ContactSales: The Match Factory, Cologne (firstname.lastname@example.org)
Premiere: Venice Film Festival (Orrizonti, opening film), 1 Sep 2011. Theatrical release: Japan, 17 Dec 2011.
Produced by Tokyo Story (JP), in association with Bitters End. Producers: Eric Nyari, Engin Yenidunya, Régis Arnaud.
Script: Amir Naderi, Abou Farman, Aoyama Shinji, Tazawa Yuichi. Photography: Hashimoto Keiji. Editing: Amir Naderi. Music: none. Production design: Isomi Toshihiro. Costume design: Baba Kyoko. Special make-up: Umezawa Soichi. Sound: Ogawa Takeshi, Yokoyama Shogo, Seong Ji-yeong, Amir Naderi.
Cast: Nishijima Hidetoshi (Shuji), Tokiwa Takako (Yoko), Sasano Takashi (Hiroshi), Sugata Shun (Masaki), Denden (Takagaki), Suzuki Takuji (Nakamichi, Shuji's film-making friend), Nikaido Satoshi (voice of Shingo, Shuji's brother), Hayakawa Junichi (Masaki's aide), Nakamura Ikuji.
2011, colour/b&w, 1.85:1, 132 mins
Directed by Amir Naderi
By Derek Elley
Mon, 05 September 2011, 16:25 PM (HKT)
Self-indulgent, masochistic drama set in Japan and directed by an Iranian. Festivals.
Tokyo, the present day. Obsessed young film-maker Shuji (Nishijima Hidetoshi), who has so far made three productions, rants in the streets about the imperilment of independent, artistic cinema and visits the graves of Kurosawa, Ozu and Mizoguchi for solace. He also holds cinephile evenings on the terrace of his flat, screening cinema classics like The Third Man, The Searchers and Shindo Kaneto's The Naked Island. He then discovers his brother Shingo (Nikaido Satoshi) was working for the yakuza as a debt collector and has been beaten to death by them for not paying back the money he'd borrowed to finance Shuji's films. Shingo's boss, Masaki (Sugata Shun), who works out of an old boxing gym-cum-bar, gives Shuji his brother's ashes and tells him he has two weeks to pay off the ¥12,540,000 (US$160,000) debt. Shuji decides the only way is to become a human-punchbag-for-money in the gym's toilet where his brother was killed. Yoko (Tokiwa Takako), who runs the bar, manages the takings as various yakuza come to let off steam; but she becomes worried by the injuries that the obsessive Shuji is receiving and is eventually replaced by the aged Hiroshi (Sasano Takashi). Masaki has become increasingly troubled by the appropriateness of what is going on, and becomes worried for Shuji when his own boss imposes extra conditions.
Cut カット (2011) seems a long way from Iranian writer-director Amir NADERI's break-out film, The Runner (1985), and his US-set works like Manhattan by Numbers. Though Naderi has become a more and more marginal film-maker, with a following only on the festival circuit, his interest in obsessive and addictive characters has remained the same, making Japan seem a natural fit for a project. Kick-started via his friendship with actor NISHIJIMA Hidetoshi 西島秀俊 (Dolls Ｄｏｌｌｓ (2002), Tokyo Rendezvous 東南角部屋二階の女 (2008)), Cut is, however, an over-long, poorly written and self-indulgent mess that unsuccessfully tries to merge film nerdiness with psychological drama.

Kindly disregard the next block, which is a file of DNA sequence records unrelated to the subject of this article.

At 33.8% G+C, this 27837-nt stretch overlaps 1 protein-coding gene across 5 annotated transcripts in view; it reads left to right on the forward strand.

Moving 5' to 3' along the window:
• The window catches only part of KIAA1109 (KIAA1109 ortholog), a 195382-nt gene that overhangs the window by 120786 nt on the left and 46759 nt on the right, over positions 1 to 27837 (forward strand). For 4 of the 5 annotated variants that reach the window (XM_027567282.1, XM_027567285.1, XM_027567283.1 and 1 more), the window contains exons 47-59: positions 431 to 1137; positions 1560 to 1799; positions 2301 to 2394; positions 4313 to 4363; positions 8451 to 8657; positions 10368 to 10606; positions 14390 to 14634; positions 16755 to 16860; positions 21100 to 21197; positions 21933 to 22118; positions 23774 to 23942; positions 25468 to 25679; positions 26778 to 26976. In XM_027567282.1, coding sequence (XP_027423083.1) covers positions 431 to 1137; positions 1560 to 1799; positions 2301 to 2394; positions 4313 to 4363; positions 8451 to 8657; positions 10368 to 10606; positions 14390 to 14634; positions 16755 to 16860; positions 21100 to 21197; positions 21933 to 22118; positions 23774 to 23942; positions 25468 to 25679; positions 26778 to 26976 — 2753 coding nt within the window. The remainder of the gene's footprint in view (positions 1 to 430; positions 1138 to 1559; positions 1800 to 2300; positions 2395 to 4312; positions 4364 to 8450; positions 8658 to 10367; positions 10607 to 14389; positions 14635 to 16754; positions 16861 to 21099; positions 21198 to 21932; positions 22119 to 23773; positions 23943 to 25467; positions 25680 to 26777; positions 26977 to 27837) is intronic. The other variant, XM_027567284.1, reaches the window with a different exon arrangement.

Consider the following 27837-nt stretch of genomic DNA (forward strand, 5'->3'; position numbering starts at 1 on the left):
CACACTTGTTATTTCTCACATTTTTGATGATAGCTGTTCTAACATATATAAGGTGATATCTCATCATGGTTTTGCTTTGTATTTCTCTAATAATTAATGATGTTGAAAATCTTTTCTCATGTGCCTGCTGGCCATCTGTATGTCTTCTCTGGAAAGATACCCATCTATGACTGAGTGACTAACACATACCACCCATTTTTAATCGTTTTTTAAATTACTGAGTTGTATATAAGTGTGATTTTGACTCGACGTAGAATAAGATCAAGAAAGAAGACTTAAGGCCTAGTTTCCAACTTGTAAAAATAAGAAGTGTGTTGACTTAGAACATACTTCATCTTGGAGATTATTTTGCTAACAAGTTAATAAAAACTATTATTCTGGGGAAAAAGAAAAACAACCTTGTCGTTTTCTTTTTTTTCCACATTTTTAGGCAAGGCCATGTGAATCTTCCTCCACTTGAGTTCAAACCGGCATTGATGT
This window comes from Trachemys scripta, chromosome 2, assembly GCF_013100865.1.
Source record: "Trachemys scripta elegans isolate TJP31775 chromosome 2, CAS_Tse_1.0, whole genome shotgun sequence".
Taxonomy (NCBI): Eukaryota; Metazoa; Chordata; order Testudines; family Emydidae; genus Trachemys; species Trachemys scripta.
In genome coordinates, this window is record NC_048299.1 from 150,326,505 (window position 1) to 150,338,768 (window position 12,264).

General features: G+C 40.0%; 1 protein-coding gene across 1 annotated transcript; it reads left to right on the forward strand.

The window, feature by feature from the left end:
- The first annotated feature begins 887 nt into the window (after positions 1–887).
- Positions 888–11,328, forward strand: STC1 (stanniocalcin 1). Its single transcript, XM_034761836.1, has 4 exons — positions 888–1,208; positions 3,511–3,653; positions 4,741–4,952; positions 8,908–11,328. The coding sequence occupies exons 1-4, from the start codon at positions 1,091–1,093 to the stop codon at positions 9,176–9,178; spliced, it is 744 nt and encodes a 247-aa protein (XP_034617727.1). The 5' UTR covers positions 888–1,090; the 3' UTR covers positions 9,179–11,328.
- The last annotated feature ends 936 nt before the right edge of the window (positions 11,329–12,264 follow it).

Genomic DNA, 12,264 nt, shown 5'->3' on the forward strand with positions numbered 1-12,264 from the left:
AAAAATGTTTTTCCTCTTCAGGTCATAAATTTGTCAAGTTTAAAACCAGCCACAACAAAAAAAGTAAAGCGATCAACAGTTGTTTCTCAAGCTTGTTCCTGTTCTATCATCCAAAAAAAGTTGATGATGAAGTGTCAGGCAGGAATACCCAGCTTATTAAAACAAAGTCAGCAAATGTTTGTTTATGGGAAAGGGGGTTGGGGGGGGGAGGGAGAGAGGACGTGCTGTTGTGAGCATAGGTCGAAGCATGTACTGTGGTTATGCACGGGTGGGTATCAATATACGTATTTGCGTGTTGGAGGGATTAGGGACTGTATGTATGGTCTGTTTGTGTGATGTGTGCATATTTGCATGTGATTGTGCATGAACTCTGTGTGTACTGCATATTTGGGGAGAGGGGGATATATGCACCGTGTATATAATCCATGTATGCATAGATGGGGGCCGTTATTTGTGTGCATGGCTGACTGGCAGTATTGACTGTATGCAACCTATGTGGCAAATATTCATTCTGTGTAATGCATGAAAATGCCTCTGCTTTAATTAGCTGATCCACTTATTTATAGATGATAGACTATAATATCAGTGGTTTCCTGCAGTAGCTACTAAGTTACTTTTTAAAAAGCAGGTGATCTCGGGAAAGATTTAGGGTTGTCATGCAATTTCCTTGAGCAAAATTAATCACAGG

The cliches start piling up very soon, as Nishijima's half-mad indie director Shunji rants in the streets about the decline of artistic cinema and visits Japanese film-makers' graves for solace. While still trying to maintain the flimsy connection between two types of obsessiveness, the film then veers off into a masochistic tale of Shunji deciding to become a human punch-bag to pay off his dead brother's yakuza debt. It's the kind of story that a director like TSUKAMOTO Shinya 塚本晋也 might have made something of; but in Naderi's hands the idea idles along in neutral, exploring none of its limits and gathering no dramatic traction. Playing by Nishijima is just so-so, and as the female lead TOKIWA Takako 常盤貴子 (20th Century Boys ２０世紀少年 (2008)) is as colourless as her part. Within the film's limited acting spectrum, the best performances come from SUGATA Shun 菅田俊 and SASANO Takashi 笹野高史 as older yakuza.
HD photography, which switches into b&w at movie-nerd moments, is flat and uninteresting, like the characters; and the film desperately needs an objective editor to remove at least 30 minutes and give it some dramatic shape. Naderi wrote the original script in English with Canadian-raised video artist Abou Farman; he subsequently rewrote it in Persian, which was then translated into Japanese. Director AOYAMA Shinji 青山真治 (Eureka ユリイカ (1999), Desert Moon 月の砂漠 (2001)) gets a script credit for his work on the dialogue and for rewriting some sequences.